Most Hollywood adaptations of video games have been bad. Even the best are only pretty average or just decent. However, that does not keep Hollywood producers from trying. Not to mention, studios have no problem spending in the lower six-to-seven figure range to develop video game properties into movies. One such property is Capcom’s very own Blue Bomber, Mega Man. According to a report by The Tracking Board, 20th Century Fox and Chernin Entertainment have licensed the Mega Man film rights, and are developing a film version based on the franchise.
Currently, Man of Action and Dentsu Entertainment USA are producing a new animated series for the character that is set to debut in 2017. However, a movie is whole other issue entirely. Details on the project are slim, but currently David Ready and Michael Finfer are overseeing the project for the company, and Chernin (Fantastic Four) is attached to produce the film. Mike Ireland and Ryan Horrigan are overlooking the film on the Fox side.
So what does this mean? Right now, not a whole heck of a lot. These types of deals get reported and signed a lot. However, developing a property is not the same as greenlighting it to go into production. Studios might spend in a certain range to develop a bunch of these properties, but even less of the time are they pushed forward in front of the camera. Not to mention, video game based properties do not have a great track record.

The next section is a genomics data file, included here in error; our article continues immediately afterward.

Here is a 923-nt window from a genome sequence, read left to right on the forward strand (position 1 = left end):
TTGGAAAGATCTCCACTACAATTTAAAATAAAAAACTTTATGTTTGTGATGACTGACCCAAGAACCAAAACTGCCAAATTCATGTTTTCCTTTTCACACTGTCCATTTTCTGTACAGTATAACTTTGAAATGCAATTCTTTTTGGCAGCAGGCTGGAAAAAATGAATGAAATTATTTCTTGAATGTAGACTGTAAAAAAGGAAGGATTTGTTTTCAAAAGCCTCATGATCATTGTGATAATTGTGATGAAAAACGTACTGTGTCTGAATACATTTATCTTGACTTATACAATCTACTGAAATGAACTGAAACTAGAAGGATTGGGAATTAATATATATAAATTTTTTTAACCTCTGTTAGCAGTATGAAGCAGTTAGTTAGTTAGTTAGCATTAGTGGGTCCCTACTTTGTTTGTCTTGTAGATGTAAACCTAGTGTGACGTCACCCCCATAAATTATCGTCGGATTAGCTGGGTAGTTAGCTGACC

In addition, Mega Man is a story that will be hard for handle to get a hold on. It follows the benevolent Dr. Light, who builds an android, Rock, who assumes the role of Mega Man to battle the evil Dr. Wily and his Robot Master minions. The story works very well in a video game and sometimes even an animated setting, but converting it into a live-action scenario would be a lot more difficult. It is not exactly the same as bringing Captain America and Iron Man to the screen.
In terms of the film’s release, do not hold your breath. Developing a tentpole film like this could take years. Not to mention, studio executives still might not see fit to give it the green light, which is what something like this needs to actually go from script to screen.